• It signalled that capital requirements would not hinder sustainable integration plans. Specifically, the ECB would not penalise credible plans and would be open to temporary favourable capital treatments in order to speed up viable mergers.
  • It also announced that the negative goodwill, or badwill, which arises when assets are acquired for less than their carrying amount will be taken into account and “preferably used to increase resistance”. This was perhaps the most important and commented on measure announced in recent months in terms of facilitating mergers involving businesses that may have sustained losses in an adverse economic climate (e.g., a pandemic). Indeed, the ECB signalled that “Consolidation may help euro area banks achieve economies of scale, become more efficient and improve their capacity to face new challenges.... and is important for increasing the resilience of banks and their capacity to service the economy, including in the context of the coronavirus (COVID-19) pandemic.”
The recently announced merger between CaixaBank and Bankia in Spain has injected new energy into the debate about the possibility of a fresh wave of mergers in the European banking sector. In Spain, the bank restructuring process has been particularly intense (having started with a considerably denser branch network relative to the European average), sparking the expectation that more deals may lie in store. That being said, mergers should not be viewed in the same manner as 20 years ago. The way the banks compete, the size and shape of the market, the way prices are formed and the manner in which the inputs are collected and their prioritisation (data being the most important input today) have all changed. Banking is an intermediation service market and digitalisation is dictating a transition from vertical relationships (the banks sell and the consumers pay a price) to articulation around platforms (multiple services and bundled prices). That is extraordinarily relevant with or without mergers. What we are observing in other services that operate around platforms (technology-based services, for example) is that scale is fundamental.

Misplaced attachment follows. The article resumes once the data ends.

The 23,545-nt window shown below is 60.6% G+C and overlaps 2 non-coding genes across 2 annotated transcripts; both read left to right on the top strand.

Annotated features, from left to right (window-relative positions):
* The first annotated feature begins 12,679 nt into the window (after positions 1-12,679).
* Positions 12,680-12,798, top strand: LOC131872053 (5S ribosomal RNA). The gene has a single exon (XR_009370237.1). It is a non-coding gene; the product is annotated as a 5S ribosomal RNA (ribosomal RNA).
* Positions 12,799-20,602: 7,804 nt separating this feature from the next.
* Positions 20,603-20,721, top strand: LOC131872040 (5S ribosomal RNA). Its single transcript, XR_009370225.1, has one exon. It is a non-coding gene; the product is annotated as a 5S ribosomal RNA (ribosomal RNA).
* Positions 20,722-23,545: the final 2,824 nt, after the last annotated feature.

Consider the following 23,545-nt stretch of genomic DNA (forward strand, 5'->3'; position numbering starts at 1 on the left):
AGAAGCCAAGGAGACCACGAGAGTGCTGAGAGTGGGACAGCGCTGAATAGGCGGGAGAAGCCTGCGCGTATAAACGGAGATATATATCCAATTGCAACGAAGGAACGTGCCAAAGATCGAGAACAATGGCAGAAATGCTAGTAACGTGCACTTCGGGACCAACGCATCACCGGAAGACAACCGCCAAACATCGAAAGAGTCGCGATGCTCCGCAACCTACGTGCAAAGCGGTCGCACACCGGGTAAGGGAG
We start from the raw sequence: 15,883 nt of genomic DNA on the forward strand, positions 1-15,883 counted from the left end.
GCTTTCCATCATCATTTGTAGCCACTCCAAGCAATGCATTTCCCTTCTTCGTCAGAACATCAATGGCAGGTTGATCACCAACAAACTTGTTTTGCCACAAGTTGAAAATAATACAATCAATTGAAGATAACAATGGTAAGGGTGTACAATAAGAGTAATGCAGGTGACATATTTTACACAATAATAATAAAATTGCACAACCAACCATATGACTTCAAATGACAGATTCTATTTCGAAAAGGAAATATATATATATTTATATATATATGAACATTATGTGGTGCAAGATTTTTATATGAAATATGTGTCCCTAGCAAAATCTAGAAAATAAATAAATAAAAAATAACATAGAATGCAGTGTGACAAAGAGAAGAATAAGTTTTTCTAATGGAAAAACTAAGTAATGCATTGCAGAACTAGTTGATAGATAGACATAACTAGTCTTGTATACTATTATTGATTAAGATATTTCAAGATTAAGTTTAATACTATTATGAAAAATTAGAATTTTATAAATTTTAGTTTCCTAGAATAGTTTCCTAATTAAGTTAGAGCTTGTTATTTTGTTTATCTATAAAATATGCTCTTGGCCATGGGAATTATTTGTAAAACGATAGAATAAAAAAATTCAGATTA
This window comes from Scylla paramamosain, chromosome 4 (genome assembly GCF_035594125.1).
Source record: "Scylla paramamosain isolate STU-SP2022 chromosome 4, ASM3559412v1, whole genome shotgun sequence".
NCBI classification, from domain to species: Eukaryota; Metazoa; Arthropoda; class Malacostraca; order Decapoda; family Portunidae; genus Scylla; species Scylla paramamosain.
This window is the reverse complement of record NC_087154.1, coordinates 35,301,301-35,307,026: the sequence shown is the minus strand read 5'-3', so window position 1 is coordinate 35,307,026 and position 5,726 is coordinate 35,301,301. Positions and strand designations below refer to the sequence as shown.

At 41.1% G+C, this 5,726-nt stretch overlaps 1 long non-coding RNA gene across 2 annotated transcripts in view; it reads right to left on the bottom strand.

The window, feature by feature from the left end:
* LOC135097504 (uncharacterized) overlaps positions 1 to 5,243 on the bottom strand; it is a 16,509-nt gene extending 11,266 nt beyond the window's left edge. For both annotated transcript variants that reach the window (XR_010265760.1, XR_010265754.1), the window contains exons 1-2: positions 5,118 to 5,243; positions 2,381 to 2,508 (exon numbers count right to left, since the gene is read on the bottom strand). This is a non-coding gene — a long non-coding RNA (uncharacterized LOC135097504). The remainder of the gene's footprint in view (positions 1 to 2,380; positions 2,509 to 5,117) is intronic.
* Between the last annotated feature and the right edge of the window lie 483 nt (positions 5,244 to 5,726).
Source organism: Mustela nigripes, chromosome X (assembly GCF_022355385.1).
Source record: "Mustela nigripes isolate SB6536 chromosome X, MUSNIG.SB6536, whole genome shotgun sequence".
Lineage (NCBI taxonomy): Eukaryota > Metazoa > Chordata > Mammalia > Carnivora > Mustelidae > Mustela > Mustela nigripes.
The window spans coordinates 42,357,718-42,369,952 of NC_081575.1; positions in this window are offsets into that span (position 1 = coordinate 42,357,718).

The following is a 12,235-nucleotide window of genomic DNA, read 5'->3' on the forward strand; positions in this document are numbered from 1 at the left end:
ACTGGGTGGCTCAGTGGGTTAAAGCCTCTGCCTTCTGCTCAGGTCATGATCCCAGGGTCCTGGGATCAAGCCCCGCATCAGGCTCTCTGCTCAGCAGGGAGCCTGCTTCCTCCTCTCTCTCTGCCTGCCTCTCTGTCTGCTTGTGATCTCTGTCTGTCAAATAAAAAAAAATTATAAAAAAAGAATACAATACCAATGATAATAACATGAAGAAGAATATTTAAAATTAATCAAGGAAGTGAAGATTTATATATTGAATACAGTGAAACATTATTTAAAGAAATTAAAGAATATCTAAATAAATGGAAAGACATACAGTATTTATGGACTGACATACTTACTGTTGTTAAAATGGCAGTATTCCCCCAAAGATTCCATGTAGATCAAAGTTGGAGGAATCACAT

The banking sector is in the process of transitioning to a multi-platform business model. It is harder for the banks to concentrate the banking business in their conventional intermediation activity (taking short-term funds and making long-term loans) with rates low and curves flat (difference between long-term and short-term rates). Although other fee- and commission-generating services are gaining importance, competition for those fees has been fierce. Furthermore, consumers believe they are entitled to receive many services at low or zero cost, a notion that is proving hard to shake. With rates so low, the ability to generate income is shifting to the platforms and new ways of providing financing and capturing savings, underpinned by new risk measurement techniques based on big data. However, only big banks can generate the necessary big data, providing a new rationale for the emphasis on scale.